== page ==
Jul 6, 2005 (CIDRAP News) – The recent outbreak of H5N1 avian influenza among wild waterfowl in western China could provide a launching pad to spread the disease throughout Asia and beyond, according to two reports published by leading science journals today.
Thousands of birds have died in the past 2 months at Qinghai Lake, a wildlife refuge that is an important gathering site for many species of waterfowl. World Health Organization officials have described the outbreak as the first one to kill large numbers of migratory birds.
Two teams of scientists who studied the outbreak report some early findings today in online editions of Nature and Science. Both see a danger that the disease, confined mainly to Southeast Asia and East Asia so far, could vastly expand its range.
"There is a danger that it [the H5N1 virus] might be carried along the birds' winter migration routes to densely populated areas in the south Asian subcontinent, a region that seems free of this virus, and spread along migratory flyways linked to Europe," says a report by H. Chen and colleagues in Nature. "This would vastly expand the geographic distribution of H5N1."
In Science, a large team of Chinese authors under the leadership of George F. Gao of Beijing writes, "The occurrence of highly pathogenic H5N1 . . . infection in migratory waterfowl indicates that this virus has the potential to be a global threat: Lake Qinghaihu is a breeding center for migrant birds that congregate from Southeast Asia, Siberia, Australia, and New Zealand."
The Nature report says the illness was killing more than 100 birds daily at Qinghai Lake by early May. Ninety percent of the birds that died were bar-headed geese, and the rest were brown-headed gulls and great black-headed gulls.
Chen and colleagues analyzed the genes of 97 H5N1 viruses isolated from all three species and concluded that they were "clearly distinguishable" from strains that have caused human cases in Thailand and Vietnam. "This indicates that the virus causing the outbreak at Qinghai Lake was a single introduction, most probably from poultry in southern China," the report says.
"Our findings indicate that H5N1 viruses are now being transmitted between migratory birds at the lake," the article continues. "Although the outbreak could burn itself out, the large migratory bird population at Qinghai Lake makes this unlikely." Bar-headed geese fly south from the refuge to Myanmar and India starting in September, the authors say.
"Increased surveillance of poultry is called for because previous experience has shown that control measures become almost impossible once the virus is entrenched in poultry populations," the report concludes.
Gao's team writes that the infection caused tremors, spasms, diarrhea, and brain and pancreatic damage in the migratory birds. The team analyzed four viral isolates from the birds and found that they were closely related, but not identical, to a strain found in a peregrine falcon in Hong Kong in 2004.
The investigators tested the virulence of the virus from the birds by exposing eight chickens and eight mice to it. All the chickens died within 20 hours and all the mice died within 4 days. In a study last year, Chen and colleagues found that H5N1 viruses taken from ducks in China were less lethal to mice and chickens.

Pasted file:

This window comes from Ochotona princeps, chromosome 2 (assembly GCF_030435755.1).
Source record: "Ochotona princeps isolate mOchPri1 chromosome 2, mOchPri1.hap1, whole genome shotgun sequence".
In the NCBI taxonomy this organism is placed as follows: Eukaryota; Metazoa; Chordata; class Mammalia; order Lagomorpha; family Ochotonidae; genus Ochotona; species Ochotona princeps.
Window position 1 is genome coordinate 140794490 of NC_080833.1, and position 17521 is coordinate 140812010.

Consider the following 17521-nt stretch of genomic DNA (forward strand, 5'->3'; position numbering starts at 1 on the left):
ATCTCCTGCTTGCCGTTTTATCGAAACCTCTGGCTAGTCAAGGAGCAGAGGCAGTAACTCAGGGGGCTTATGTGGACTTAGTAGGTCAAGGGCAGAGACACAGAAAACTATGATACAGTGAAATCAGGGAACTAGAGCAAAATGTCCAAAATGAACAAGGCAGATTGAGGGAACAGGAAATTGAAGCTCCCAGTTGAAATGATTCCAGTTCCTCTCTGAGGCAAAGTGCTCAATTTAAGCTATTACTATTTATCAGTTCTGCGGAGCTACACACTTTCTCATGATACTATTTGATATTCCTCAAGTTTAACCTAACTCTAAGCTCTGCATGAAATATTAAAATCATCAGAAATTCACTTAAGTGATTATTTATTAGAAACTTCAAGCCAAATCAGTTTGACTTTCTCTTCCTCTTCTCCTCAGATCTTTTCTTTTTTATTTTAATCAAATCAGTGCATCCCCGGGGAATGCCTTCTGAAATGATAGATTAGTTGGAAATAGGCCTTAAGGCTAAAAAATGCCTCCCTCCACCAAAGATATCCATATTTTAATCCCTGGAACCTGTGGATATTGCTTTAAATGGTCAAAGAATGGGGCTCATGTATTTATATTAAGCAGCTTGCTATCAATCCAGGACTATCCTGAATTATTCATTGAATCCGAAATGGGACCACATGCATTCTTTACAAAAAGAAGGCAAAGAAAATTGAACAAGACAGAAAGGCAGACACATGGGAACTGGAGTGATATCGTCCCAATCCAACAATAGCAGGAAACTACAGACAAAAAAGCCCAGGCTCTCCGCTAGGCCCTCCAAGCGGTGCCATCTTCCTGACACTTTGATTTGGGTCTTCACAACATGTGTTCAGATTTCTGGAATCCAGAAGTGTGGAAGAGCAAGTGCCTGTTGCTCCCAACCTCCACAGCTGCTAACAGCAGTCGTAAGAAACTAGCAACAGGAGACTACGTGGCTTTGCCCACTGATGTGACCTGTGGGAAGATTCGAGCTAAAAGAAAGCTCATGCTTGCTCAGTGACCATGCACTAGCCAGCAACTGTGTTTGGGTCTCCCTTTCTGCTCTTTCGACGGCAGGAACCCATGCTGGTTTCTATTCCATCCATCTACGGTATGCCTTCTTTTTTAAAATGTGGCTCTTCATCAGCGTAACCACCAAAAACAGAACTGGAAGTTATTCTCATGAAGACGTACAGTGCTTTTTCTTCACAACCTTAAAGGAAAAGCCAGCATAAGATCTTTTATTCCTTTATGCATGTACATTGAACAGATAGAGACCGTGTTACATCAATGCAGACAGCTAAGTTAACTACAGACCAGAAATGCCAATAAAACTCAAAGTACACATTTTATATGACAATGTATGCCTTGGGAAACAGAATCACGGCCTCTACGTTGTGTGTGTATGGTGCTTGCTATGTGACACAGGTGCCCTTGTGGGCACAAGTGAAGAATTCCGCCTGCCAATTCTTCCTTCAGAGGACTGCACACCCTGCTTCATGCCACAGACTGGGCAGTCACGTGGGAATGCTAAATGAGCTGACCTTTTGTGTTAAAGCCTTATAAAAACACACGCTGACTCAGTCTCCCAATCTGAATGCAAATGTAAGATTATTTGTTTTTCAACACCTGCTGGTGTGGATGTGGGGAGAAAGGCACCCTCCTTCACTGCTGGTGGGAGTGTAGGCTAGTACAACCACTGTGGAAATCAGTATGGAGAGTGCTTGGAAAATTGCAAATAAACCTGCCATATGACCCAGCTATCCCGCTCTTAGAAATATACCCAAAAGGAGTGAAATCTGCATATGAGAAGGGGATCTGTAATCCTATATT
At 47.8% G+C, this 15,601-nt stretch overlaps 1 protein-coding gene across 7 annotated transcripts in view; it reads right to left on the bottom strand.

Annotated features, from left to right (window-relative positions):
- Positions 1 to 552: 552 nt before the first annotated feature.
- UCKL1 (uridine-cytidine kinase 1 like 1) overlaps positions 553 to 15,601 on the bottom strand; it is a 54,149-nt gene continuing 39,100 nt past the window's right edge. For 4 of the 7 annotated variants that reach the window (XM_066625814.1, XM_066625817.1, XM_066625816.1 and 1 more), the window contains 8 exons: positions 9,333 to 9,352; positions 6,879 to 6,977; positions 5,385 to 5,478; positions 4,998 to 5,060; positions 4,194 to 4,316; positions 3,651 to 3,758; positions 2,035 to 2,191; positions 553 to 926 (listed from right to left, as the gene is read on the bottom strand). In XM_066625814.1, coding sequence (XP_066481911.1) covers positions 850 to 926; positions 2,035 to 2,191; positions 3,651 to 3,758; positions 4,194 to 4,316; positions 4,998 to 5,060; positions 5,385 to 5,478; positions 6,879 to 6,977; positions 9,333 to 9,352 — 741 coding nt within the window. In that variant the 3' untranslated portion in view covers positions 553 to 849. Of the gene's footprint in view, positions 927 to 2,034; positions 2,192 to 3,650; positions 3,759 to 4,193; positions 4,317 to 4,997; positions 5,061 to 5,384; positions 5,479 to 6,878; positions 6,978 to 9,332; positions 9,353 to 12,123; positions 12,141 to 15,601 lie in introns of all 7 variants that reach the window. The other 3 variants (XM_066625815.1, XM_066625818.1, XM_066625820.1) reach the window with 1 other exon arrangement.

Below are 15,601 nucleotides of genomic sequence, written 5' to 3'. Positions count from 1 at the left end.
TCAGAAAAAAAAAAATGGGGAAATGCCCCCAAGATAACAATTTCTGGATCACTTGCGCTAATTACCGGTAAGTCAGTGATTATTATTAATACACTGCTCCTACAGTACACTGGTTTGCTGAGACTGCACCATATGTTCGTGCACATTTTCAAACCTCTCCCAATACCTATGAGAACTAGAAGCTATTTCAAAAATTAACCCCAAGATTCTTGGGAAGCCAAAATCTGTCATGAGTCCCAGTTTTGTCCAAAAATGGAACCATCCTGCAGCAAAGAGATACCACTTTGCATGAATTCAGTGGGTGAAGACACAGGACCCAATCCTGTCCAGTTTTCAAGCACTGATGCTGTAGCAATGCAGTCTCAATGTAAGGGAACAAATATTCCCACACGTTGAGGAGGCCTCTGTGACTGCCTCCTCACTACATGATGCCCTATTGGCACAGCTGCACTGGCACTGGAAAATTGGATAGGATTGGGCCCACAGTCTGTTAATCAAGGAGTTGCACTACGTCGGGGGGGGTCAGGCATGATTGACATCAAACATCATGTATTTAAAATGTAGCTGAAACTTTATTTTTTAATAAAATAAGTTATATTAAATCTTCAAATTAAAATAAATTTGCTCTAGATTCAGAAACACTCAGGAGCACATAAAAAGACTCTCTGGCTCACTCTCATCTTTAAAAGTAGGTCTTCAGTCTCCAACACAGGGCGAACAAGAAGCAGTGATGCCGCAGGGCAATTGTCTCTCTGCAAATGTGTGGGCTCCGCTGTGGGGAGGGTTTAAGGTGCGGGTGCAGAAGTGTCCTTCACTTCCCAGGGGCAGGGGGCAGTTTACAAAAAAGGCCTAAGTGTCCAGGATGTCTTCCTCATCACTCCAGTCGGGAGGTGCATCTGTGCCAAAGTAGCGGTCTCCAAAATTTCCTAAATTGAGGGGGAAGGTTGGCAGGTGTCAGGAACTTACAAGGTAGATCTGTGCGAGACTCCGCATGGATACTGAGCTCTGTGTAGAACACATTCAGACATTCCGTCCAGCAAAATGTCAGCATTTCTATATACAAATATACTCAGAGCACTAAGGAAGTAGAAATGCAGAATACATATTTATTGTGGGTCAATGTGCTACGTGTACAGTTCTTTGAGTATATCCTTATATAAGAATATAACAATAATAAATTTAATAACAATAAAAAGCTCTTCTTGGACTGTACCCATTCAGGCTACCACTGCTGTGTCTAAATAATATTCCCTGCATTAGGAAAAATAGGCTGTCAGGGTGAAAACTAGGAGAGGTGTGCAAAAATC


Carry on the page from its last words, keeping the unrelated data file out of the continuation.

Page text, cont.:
Neither of the new reports mentions any testing to determine whether healthy birds at Qinghai Lake are silently carrying the virus. Wild waterfowl are known as the natural reservoir for all influenza A viruses (of which H5N1 is one) and commonly carry them without getting sick.
David A. Halvorson, DVM, a veterinarian in avian health at the University of Minnesota in St. Paul, said the two new studies are not the first ones to report wild waterfowl getting sick as a result of H5N1 infection. "But before, they thought that one possibility was that the waterfowl were getting it from the poultry," he told CIDRAP News. "And now this seems to be kind of isolated from poultry, so it looks like the waterfowl are having their own infection, and transmitting it among themselves."
The outbreak clearly signals a risk that the H5N1 virus could spread out of East Asia, Halvorson said. But he added, "The fact of the matter is, the potential for it to be transmitted via flyways has been here all along. The fact it's killing these birds, does it mean there's a greater chance of its being spread or less of a chance? If you have a highly pathogenic virus that's not killing the geese, it seems to me it would be a higher risk of transmission."
Infectious disease expert Michael T. Osterholm, PhD, MPH, commented, "The key message [of the new reports] is that this has potential to spread throughout Asia and Europe." He is director of the University of Minnesota Center for InfectiousDisease Research and Policy, publisher of this Web site.
Osterholm cited the spread of West Nile virus in the United States over the past 6 years as a potential parallel to the current H5N1 situation. The virus spread among birds congregating in southern regions in winter and then traveled with them when they returned north and dispersed across the country in summer, he said.
Chen H, Smith GJD, Zhang SY, et al. H5N1 virus outbreak in migratory waterfowl. Nature 2005 (published online Jul 6) [Full Text]
Liu J, Xiao H, Lei F, et al. Highly pathogenic H5N1 influenza infection in migratory birds. Science 2005 (published online Jul 6) [Abstract]